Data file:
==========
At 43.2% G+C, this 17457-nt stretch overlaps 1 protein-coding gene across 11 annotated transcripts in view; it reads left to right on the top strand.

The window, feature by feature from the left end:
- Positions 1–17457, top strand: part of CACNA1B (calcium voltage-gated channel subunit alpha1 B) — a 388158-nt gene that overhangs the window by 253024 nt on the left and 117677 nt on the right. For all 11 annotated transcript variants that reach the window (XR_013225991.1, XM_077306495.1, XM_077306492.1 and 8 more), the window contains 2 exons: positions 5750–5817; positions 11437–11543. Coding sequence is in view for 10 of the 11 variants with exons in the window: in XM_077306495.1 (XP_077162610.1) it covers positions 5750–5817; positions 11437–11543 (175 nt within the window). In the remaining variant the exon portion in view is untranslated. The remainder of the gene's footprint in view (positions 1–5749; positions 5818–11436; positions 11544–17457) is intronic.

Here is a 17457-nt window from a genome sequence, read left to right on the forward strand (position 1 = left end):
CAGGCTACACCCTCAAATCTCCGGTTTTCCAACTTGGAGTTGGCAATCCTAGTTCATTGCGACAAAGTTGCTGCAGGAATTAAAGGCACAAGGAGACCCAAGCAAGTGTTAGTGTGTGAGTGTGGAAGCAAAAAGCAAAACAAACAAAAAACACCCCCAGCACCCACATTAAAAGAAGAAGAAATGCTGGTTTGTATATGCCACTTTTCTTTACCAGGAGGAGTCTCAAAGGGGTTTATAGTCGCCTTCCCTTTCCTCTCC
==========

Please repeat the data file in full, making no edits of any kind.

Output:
At 43.2% G+C, this 17457-nt stretch overlaps 1 protein-coding gene across 11 annotated transcripts in view; it reads left to right on the top strand.

The window, feature by feature from the left end:
- Positions 1–17457, top strand: part of CACNA1B (calcium voltage-gated channel subunit alpha1 B) — a 388158-nt gene that overhangs the window by 253024 nt on the left and 117677 nt on the right. For all 11 annotated transcript variants that reach the window (XR_013225991.1, XM_077306495.1, XM_077306492.1 and 8 more), the window contains 2 exons: positions 5750–5817; positions 11437–11543. Coding sequence is in view for 10 of the 11 variants with exons in the window: in XM_077306495.1 (XP_077162610.1) it covers positions 5750–5817; positions 11437–11543 (175 nt within the window). In the remaining variant the exon portion in view is untranslated. The remainder of the gene's footprint in view (positions 1–5749; positions 5818–11436; positions 11544–17457) is intronic.

Here is a 17457-nt window from a genome sequence, read left to right on the forward strand (position 1 = left end):
CAGGCTACACCCTCAAATCTCCGGTTTTCCAACTTGGAGTTGGCAATCCTAGTTCATTGCGACAAAGTTGCTGCAGGAATTAAAGGCACAAGGAGACCCAAGCAAGTGTTAGTGTGTGAGTGTGGAAGCAAAAAGCAAAACAAACAAAAAACACCCCCAGCACCCACATTAAAAGAAGAAGAAATGCTGGTTTGTATATGCCACTTTTCTTTACCAGGAGGAGTCTCAAAGGGGTTTATAGTCGCCTTCCCTTTCCTCTCC